Ron Onesti: “The Raging Bull”… a sweet guy deep down
Each week, so many of you turn to the Daily Herald’s Time Out section to see which Rock ’N Roller “Backstage” story I will have. But my behind-the-scenes escapades are not solely limited to the field of music. There are many “celebs” from other worlds that I happen to cross paths with on a regular basis. Especially in sports!
The other night, as I was winding down on my recliner after a day of deal and meatball-makin’, one of my favorite films, “Raging Bull” with Robert DeNiro came on. It is the story of boxing champ, Jake LaMotta. Although he passed away a few years back at the “tender” age of 95, I think of Jake on many occasions. Yes, I had my moments with him, too.
You have heard me reference the National Italian American Sports Hall of Fame on numerous occasions in this column. I have been an active member in this organization for over twenty years as I was the lead designer for the museum, editor of its magazine and to this producer of the group’s special events. It was through this group that I was able to meet this intense, yet loveable gut known as “The Raging Bull”.
We were unveiling a statue of the great “Brockton Bomber,” Undefeated Heavyweight Champion of the World, Rock Marciano in front of the museum located on Taylor Street in Chicago’s Little Italy. LaMotta was the guest of honor to unveil the great statue. Earlier that week, Jake had told me all about his love for Muhammad Ali. “I would love to see him. I haven’t seen him in years,” he said.
George Randazzo, the founder of the Hall, made the pretty much impossible actually becoming possible. With the help of a friend of a friend of a friend, legendary pop culture icon and Boxing Champion Muhammad Ali was also going to attend as a surprise for LaMotta!
The morning came and Jake was a bit tired. His health wasn’t great, and he was starting to wear down. “Hey Jake, I said, what would you say if I told you Ali was coming?” He looked at me in disbelief. “Now that was the greatest fighter of all time,” Jake said. “I fought ‘em all. I even fought Sugar Ray Robinson seven times. Clay (referring to Ali’s original name, Cassius Clay) could have beat us both at the same time! He ain’t comin’, is he?”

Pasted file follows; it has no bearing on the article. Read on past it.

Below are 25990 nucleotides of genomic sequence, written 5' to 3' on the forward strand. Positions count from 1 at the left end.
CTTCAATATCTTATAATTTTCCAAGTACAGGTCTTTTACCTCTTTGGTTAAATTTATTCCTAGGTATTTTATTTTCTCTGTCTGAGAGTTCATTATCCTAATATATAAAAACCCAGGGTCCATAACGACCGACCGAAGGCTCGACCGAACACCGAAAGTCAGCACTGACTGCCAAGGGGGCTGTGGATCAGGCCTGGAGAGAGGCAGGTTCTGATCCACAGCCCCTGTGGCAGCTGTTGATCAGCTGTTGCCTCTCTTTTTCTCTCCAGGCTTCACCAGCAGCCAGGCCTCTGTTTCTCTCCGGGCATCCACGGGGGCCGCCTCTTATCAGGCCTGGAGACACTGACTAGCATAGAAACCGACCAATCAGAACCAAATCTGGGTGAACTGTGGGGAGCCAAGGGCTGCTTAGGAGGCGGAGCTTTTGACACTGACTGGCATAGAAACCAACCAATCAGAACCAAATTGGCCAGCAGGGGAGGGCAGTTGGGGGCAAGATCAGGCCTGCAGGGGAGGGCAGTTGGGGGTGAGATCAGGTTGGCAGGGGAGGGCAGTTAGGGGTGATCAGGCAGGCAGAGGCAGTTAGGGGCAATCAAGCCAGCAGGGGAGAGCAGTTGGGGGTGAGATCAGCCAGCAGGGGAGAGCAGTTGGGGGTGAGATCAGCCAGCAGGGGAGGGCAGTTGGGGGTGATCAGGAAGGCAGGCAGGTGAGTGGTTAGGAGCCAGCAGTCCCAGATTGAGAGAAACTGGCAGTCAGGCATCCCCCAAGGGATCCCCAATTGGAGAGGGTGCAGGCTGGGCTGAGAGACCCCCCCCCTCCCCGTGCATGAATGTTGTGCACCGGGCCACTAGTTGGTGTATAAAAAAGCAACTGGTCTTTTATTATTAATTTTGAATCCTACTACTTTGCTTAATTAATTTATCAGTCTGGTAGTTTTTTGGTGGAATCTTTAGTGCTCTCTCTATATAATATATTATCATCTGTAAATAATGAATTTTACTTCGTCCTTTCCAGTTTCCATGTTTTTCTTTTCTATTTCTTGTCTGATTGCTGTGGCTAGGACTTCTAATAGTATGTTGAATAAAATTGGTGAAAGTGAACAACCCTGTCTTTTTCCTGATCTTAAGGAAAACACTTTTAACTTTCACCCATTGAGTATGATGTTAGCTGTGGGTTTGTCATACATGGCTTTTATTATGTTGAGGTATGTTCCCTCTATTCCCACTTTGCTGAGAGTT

I shrugged my shoulders and started to put the event together. I began putting our guests of honor in their seats. We were all assembled on a platform outside the Hall of Fame next to the Marciano statue covered in a red, white and green satin covering. Still no sign of Ali as I found ways of dragging on the opening statements in the event that he truly would show up.
All of a sudden, a black stretch limousine pulled up across the street. After a long three- or four-minute delay, the door opened and there he was! Muhammad Ali!
Now this was about ten years ago, and Ali’s illness due to Parkinson’s was just then getting severe. He was being escorted by his daughter Rasheeda and her husband Bobby. He was walking slow, and had big, Harry Carey-style sunglasses on.
Jake was just sitting there watching Ali walk over to the platform. He seemed almost saddened to see his pugilist compatriot. Keep in mind that Jake was about 85 at the time and he himself was also slowing down a bit.
I welcomed the Champ to the platform and brought Jake over to say hello. Jake took both of his hands and cupped them around Ali’s face. “I love you Champ, it’s Jake,” LaMotta said. Ali responded with, “You da champ!”
Jake had tears in his eyes.
We did the unveiling, and it was magical! All along I was watching these two legendary figures interact, both with failing health. Both were so strong with massive personalities to match their massive punches. Now reduced to almost tragic figures.
The next day, as I was taking Jake to the airport. He asked his assistant to stop the car and get something out of the trunk. It was an actual replica of his championship belt.
He autographed it and said, “I made just a few of these. I want you to have one because of what you did for me,” he said.
I was dumbfounded. I know have a piece of Jake to keep as a memento in honor of our day together. He was tough, and pulled no punches, but with me, this “Bull” of a guy was far from “Raging”.
Jake and Ali are both gone now, so is the Hall of Fame’s George Randazzo. But I will never forget the strength of these champions. Not the powerful left jab or right hook they had, but more of the immeasurable effect these guys had on so many lives, including mine.
In the meantime, I have a couple of photos and a championship belt to comfort me while regularly watching, “Raging Bull”.